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What are Estimates?

One of Parliament’s longest standing functions is the consideration and authorisation of the government’s spending plans, requiring the government to obtain parliamentary consent before spending public money. These are presented to Parliament in documents known as “Estimates”. A previous Library briefing paper set out details of the government’s initial spending plans (published in May 2021 in Main Estimates 2021-22) for the current financial year.

What are Supplementary Estimates?

As is usual, the government has now published its proposals to amend those plans, in “Supplementary” Estimates, which require the approval of Parliament in order to come into effect.

The 2021-22 Supplementary Estimates were published on 22 February 2022. They show the changes to this financial year’s budgets which the government is seeking for each department, divided into separate limits for current, day-to-day spending (also known as Resource) – on staff and other running costs, on goods and services and grants; and capital (investment) spending – covering purchase and sale of assets, loans and capital grants.

Changes are further divided into spending subject to fixed limits, based broadly on the plans outlined for 2021/22 in the 2021 Spending Review, known as Departmental Expenditure Limits; and less predictable and more demand-led spending, known as Annually Managed Expenditure.

Changes to the cash block grants proposed to Scotland, Wales and Northern Ireland are also included under a separate heading.

As is usual, all these changes these will be put to Parliament for approval in early March, and if Parliament is content will be given legal effect by a new Supply and Appropriation Act before the end of the financial year, allowing access to additional funds approved.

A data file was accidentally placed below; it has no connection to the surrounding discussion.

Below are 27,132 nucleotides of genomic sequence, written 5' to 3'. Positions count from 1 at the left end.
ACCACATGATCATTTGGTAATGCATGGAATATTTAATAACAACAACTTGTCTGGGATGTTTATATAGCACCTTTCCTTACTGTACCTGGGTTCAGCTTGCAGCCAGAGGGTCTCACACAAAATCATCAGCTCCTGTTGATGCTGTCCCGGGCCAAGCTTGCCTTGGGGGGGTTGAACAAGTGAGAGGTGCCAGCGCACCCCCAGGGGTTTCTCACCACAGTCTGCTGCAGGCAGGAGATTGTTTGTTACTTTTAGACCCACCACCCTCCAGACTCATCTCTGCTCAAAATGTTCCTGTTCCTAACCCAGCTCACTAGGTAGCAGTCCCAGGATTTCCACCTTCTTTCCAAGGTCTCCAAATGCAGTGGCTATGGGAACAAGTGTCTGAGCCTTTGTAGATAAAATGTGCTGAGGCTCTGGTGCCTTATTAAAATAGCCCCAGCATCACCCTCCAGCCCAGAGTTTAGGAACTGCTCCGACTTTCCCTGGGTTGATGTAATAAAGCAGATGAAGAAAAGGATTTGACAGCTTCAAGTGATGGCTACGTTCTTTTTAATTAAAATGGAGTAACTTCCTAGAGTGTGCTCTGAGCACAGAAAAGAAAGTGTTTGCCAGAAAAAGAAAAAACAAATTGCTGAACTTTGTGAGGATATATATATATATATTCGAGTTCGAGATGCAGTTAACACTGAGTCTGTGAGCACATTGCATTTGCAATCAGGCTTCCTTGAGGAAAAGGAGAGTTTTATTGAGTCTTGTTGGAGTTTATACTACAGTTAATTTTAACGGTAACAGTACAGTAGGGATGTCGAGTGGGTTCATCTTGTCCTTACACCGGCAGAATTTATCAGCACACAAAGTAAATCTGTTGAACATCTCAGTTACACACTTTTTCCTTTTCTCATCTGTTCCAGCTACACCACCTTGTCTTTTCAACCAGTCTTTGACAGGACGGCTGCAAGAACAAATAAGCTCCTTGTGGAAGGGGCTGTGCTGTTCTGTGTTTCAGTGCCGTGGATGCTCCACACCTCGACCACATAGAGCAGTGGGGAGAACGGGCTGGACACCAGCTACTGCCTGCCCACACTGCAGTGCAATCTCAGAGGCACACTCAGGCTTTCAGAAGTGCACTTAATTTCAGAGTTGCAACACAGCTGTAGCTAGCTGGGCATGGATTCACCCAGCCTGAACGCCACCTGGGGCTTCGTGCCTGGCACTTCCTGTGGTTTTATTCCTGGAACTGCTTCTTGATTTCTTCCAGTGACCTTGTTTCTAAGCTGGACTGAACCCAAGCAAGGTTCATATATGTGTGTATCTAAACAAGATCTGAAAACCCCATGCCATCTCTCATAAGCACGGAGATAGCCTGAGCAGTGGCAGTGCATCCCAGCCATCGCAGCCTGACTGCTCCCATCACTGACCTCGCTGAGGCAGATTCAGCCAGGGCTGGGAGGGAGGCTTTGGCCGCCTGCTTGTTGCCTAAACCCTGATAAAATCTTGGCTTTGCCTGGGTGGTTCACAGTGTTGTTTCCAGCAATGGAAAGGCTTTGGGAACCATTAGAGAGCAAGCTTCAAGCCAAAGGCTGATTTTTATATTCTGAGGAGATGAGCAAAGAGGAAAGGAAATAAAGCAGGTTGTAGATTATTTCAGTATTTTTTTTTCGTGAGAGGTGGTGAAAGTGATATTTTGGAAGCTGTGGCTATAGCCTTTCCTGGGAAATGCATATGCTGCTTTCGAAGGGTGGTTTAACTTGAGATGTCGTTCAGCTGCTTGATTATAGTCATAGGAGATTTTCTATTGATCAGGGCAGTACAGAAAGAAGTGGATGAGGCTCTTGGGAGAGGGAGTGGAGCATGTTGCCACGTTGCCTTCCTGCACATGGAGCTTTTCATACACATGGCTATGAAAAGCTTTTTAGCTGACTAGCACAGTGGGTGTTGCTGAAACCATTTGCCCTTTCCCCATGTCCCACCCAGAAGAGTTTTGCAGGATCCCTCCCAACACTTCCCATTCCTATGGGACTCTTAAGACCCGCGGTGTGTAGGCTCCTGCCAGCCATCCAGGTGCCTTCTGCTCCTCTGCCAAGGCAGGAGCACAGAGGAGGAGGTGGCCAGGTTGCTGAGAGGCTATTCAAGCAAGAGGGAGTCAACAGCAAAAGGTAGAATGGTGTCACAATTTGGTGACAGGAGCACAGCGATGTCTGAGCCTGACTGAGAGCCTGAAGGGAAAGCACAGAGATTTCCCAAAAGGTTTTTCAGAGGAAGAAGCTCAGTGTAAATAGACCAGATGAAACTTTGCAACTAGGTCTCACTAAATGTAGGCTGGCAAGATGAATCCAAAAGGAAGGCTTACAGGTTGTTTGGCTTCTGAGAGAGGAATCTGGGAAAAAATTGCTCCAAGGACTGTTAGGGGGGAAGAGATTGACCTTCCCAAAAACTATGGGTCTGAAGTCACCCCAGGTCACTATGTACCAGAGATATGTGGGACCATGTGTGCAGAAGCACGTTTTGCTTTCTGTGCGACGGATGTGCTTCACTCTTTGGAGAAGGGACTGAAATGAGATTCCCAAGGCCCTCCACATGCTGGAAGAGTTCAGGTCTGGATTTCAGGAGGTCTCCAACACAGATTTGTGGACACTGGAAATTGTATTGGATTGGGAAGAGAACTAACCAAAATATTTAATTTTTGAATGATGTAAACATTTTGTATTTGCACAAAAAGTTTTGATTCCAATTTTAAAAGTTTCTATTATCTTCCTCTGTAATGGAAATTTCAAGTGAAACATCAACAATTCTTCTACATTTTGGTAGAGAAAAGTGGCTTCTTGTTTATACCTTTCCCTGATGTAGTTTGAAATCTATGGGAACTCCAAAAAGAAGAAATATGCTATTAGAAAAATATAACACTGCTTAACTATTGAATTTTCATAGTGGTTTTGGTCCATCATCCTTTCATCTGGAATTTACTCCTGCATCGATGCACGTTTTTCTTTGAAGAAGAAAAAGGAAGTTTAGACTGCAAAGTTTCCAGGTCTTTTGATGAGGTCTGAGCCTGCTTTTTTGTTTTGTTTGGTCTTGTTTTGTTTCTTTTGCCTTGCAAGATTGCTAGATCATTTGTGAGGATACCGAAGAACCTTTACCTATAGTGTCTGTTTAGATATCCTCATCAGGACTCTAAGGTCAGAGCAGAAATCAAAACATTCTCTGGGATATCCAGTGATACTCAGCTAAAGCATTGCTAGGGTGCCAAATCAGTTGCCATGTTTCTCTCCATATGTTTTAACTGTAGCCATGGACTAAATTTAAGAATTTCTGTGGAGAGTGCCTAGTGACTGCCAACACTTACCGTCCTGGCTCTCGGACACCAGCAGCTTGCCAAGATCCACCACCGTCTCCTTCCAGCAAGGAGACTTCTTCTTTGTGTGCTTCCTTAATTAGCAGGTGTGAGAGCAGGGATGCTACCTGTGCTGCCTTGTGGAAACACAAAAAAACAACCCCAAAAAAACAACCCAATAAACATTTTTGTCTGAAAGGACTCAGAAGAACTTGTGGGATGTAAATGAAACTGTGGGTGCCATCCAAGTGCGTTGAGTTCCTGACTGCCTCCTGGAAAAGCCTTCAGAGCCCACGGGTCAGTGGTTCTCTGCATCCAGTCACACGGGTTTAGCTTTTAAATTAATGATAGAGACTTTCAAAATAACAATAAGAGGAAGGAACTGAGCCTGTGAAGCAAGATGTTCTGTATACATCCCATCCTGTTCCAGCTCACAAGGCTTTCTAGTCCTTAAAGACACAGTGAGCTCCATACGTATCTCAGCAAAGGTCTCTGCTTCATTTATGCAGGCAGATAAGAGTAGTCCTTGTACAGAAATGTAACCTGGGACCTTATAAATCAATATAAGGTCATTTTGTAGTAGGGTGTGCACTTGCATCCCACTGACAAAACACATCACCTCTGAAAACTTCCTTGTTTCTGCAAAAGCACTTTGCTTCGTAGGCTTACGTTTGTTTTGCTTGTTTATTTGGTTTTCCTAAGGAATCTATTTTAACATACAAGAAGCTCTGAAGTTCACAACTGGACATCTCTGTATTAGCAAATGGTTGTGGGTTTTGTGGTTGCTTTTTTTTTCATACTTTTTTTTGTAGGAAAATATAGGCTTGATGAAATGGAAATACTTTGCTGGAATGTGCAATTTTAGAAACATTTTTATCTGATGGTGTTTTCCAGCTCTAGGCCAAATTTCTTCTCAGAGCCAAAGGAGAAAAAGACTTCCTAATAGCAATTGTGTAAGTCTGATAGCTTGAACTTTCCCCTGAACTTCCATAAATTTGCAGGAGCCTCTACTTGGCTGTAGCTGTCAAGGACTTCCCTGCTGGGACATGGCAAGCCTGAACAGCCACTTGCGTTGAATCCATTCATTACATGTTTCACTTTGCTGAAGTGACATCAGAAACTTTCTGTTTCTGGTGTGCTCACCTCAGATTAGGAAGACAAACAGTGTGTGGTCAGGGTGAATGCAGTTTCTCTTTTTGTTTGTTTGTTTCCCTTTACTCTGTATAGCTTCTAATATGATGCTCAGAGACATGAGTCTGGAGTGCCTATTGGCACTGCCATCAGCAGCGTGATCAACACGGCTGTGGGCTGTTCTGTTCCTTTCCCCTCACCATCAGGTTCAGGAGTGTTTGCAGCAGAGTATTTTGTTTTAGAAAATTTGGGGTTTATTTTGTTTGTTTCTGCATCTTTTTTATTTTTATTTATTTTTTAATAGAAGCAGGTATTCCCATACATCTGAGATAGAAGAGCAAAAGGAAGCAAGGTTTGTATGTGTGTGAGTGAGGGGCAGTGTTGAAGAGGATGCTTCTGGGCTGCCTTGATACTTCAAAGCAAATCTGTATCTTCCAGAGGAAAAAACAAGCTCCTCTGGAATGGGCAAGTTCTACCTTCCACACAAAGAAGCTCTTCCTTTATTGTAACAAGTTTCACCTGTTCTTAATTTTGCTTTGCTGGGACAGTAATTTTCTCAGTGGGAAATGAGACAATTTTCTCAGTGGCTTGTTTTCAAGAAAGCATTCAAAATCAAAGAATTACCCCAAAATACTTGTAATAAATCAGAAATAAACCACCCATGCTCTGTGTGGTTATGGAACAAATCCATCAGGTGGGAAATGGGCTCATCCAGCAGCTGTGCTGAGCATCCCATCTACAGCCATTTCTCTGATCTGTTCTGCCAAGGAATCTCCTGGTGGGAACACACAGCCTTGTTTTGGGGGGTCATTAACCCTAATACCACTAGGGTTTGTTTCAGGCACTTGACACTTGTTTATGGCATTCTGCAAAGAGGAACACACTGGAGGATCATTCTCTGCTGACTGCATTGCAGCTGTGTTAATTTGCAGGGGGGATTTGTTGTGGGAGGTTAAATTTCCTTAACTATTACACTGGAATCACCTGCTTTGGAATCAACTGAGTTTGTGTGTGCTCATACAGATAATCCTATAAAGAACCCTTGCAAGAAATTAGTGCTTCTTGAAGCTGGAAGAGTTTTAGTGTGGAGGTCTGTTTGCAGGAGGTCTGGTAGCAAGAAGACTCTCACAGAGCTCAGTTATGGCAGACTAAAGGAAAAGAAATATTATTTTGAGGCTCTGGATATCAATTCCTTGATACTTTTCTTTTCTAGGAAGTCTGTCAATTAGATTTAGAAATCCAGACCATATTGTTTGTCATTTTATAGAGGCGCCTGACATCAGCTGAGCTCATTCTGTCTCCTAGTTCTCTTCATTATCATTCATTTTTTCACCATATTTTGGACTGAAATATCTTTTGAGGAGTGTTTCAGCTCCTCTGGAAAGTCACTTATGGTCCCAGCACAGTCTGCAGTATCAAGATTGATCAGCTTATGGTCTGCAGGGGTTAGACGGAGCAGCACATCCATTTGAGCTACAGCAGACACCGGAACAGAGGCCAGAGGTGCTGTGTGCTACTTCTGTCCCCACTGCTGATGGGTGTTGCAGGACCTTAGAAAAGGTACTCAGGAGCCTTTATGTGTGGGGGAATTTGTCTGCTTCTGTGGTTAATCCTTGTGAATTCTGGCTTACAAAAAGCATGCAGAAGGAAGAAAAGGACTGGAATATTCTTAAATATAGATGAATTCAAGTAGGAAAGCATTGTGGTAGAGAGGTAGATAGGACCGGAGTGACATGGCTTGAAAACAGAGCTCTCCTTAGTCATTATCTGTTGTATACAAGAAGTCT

What has changed since earlier this year?

The Supplementary Estimates contain requests for additional spending that amount to the following totals:

  • Resource DEL (day-to-day spending) rises from £480.9 billion to £494.3 billion (+2.8%)
  • Capital DEL (investment spending) rises from £94.0 billion to £98.5 billion (+4.8%)
  • Resource AME rises from £428.4 billion to £721.2 billion (+68.3%)
  • Capital AME rises from £29.7 billion to £30.0 billion (+4.2%)

Major drivers of this spending include:

  • Covid-19: although additional spending on the pandemic is significantly lower than in last year’s Supplementary Estimate this still caused many of the larger changes, including an additional £11.8 billion for the Department of Health and Social Care;
  • Withdrawal from Afghanistan: several departments have requested additional funding as a result of the August 2021 withdrawal and evacuation, including £657 million for the Home Office for the ‘Afghanistan Relocation and Assistance Programme’; and
  • Discount rates changes: a change in the way liabilities of uncertain size and timing are accounted for has contributed to the significant increase in the (hard-to-forecast) AME budget, including £135 billion for the Nuclear Decommissioning Authority nuclear provisions. However, in most cases this does not represent a change in the expected future expenditure, or represent any additional cash spending this year.

Parliament’s role in considering Estimates

Before the latest Supplementary Estimates can be approved, Estimates day debates will take place on the floor of the House of Commons. Any backbench member was able to bid for a topic for one of these debates, which should be linked to the spending, or an aspect of spending, contained in the Supplementary Estimate of a department or other body. The Backbench Business Committee considered bids for debates at a meeting on 28 February. A day of debates on the Supplementary Estimates is expected on 9 March.

The Estimates which have been selected for debate on this occasion are:

  • The Department for Education, in respect of the National Tutoring Programme and Adult Education
  • The Ministry of Defence

Following the debates, the House will be invited to agree motions on those Estimates selected for debate. Members may agree or reject these motions, or suggest amendments reducing expenditure. There is a further ‘roll up motion’ covering the remaining Estimates, which members may accept or reject. Under the ‘Crown prerogative’, only Government can propose spending, so amendments to increase spending are not permitted.

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